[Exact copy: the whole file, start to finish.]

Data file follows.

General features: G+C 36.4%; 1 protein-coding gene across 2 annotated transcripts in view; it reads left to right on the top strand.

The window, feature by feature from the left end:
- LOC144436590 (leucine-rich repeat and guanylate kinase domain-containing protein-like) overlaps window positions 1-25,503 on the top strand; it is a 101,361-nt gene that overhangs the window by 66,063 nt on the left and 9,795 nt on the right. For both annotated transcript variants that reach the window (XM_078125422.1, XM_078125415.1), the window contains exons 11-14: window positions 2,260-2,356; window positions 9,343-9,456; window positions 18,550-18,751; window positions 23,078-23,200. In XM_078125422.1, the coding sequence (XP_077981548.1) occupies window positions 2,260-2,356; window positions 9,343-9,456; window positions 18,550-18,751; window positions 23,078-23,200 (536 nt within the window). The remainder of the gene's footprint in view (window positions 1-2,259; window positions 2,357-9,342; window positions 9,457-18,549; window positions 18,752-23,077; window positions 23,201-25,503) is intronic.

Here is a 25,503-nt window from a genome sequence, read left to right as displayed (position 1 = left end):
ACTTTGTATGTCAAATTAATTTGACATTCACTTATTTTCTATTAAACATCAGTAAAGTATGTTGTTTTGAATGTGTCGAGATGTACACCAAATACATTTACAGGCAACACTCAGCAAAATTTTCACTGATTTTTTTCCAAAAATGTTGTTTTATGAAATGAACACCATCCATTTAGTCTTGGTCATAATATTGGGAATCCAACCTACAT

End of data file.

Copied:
General features: G+C 36.4%; 1 protein-coding gene across 2 annotated transcripts in view; it reads left to right on the top strand.

The window, feature by feature from the left end:
- LOC144436590 (leucine-rich repeat and guanylate kinase domain-containing protein-like) overlaps window positions 1-25,503 on the top strand; it is a 101,361-nt gene that overhangs the window by 66,063 nt on the left and 9,795 nt on the right. For both annotated transcript variants that reach the window (XM_078125422.1, XM_078125415.1), the window contains exons 11-14: window positions 2,260-2,356; window positions 9,343-9,456; window positions 18,550-18,751; window positions 23,078-23,200. In XM_078125422.1, the coding sequence (XP_077981548.1) occupies window positions 2,260-2,356; window positions 9,343-9,456; window positions 18,550-18,751; window positions 23,078-23,200 (536 nt within the window). The remainder of the gene's footprint in view (window positions 1-2,259; window positions 2,357-9,342; window positions 9,457-18,549; window positions 18,752-23,077; window positions 23,201-25,503) is intronic.

Here is a 25,503-nt window from a genome sequence, read left to right as displayed (position 1 = left end):
ACTTTGTATGTCAAATTAATTTGACATTCACTTATTTTCTATTAAACATCAGTAAAGTATGTTGTTTTGAATGTGTCGAGATGTACACCAAATACATTTACAGGCAACACTCAGCAAAATTTTCACTGATTTTTTTCCAAAAATGTTGTTTTATGAAATGAACACCATCCATTTAGTCTTGGTCATAATATTGGGAATCCAACCTACAT